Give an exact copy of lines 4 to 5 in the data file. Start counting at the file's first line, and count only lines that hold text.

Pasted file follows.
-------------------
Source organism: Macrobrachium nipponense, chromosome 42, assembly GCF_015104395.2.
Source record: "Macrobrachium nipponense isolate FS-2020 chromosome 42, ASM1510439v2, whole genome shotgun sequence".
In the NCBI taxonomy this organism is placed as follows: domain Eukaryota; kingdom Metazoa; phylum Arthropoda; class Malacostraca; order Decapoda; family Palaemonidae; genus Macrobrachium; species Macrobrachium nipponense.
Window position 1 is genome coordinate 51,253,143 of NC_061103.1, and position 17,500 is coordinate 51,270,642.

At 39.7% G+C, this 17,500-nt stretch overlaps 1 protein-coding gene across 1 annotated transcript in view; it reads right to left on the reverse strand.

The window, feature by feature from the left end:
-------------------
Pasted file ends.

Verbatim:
Window position 1 is genome coordinate 51,253,143 of NC_061103.1, and position 17,500 is coordinate 51,270,642.

At 39.7% G+C, this 17,500-nt stretch overlaps 1 protein-coding gene across 1 annotated transcript in view; it reads right to left on the reverse strand.